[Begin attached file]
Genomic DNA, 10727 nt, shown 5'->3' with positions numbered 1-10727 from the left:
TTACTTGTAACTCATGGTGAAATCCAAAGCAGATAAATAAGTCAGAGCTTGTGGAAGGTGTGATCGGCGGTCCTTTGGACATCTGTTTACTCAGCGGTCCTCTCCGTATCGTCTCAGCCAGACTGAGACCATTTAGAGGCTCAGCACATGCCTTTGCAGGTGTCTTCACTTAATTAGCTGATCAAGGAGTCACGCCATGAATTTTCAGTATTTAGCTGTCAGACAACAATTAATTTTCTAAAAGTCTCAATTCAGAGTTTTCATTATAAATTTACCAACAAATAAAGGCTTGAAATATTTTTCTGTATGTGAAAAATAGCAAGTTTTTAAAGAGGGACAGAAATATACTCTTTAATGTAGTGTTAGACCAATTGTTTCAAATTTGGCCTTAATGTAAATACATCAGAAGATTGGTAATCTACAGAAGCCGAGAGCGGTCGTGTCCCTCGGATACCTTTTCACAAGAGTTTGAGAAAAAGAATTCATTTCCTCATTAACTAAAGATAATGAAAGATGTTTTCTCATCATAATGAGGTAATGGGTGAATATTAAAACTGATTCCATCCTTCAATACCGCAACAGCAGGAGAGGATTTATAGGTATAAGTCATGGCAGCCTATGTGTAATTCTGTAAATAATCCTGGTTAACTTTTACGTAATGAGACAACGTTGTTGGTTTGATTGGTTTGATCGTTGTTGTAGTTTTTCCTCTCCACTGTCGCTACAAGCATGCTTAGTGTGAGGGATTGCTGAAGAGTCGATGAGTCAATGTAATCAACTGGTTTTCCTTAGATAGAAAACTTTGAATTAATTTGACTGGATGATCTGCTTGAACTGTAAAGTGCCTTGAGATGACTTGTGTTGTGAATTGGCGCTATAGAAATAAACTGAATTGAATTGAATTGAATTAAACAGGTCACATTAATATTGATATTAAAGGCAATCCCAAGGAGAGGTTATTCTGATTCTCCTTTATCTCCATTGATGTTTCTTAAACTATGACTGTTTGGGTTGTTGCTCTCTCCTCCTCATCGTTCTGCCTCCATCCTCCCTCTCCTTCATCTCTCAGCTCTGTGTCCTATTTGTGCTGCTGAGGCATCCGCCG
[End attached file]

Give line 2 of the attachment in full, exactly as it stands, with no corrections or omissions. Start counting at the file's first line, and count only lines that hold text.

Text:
TTACTTGTAACTCATGGTGAAATCCAAAGCAGATAAATAAGTCAGAGCTTGTGGAAGGTGTGATCGGCGGTCCTTTGGACATCTGTTTACTCAGCGGTCCTCTCCGTATCGTCTCAGCCAGACTGAGACCATTTAGAGGCTCAGCACATGCCTTTGCAGGTGTCTTCACTTAATTAGCTGATCAAGGAGTCACGCCATGAATTTTCAGTATTTAGCTGTCAGACAACAATTAATTTTCTAAAAGTCTCAATTCAGAGTTTTCATTATAAATTTACCAACAAATAAAGGCTTGAAATATTTTTCTGTATGTGAAAAATAGCAAGTTTTTAAAGAGGGACAGAAATATACTCTTTAATGTAGTGTTAGACCAATTGTTTCAAATTTGGCCTTAATGTAAATACATCAGAAGATTGGTAATCTACAGAAGCCGAGAGCGGTCGTGTCCCTCGGATACCTTTTCACAAGAGTTTGAGAAAAAGAATTCATTTCCTCATTAACTAAAGATAATGAAAGATGTTTTCTCATCATAATGAGGTAATGGGTGAATATTAAAACTGATTCCATCCTTCAATACCGCAACAGCAGGAGAGGATTTATAGGTATAAGTCATGGCAGCCTATGTGTAATTCTGTAAATAATCCTGGTTAACTTTTACGTAATGAGACAACGTTGTTGGTTTGATTGGTTTGATCGTTGTTGTAGTTTTTCCTCTCCACTGTCGCTACAAGCATGCTTAGTGTGAGGGATTGCTGAAGAGTCGATGAGTCAATGTAATCAACTGGTTTTCCTTAGATAGAAAACTTTGAATTAATTTGACTGGATGATCTGCTTGAACTGTAAAGTGCCTTGAGATGACTTGTGTTGTGAATTGGCGCTATAGAAATAAACTGAATTGAATTGAATTGAATTAAACAGGTCACATTAATATTGATATTAAAGGCAATCCCAAGGAGAGGTTATTCTGATTCTCCTTTATCTCCATTGATGTTTCTTAAACTATGACTGTTTGGGTTGTTGCTCTCTCCTCCTCATCGTTCTGCCTCCATCCTCCCTCTCCTTCATCTCTCAGCTCTGTGTCCTATTTGTGCTGCTGAGGCATCCGCCG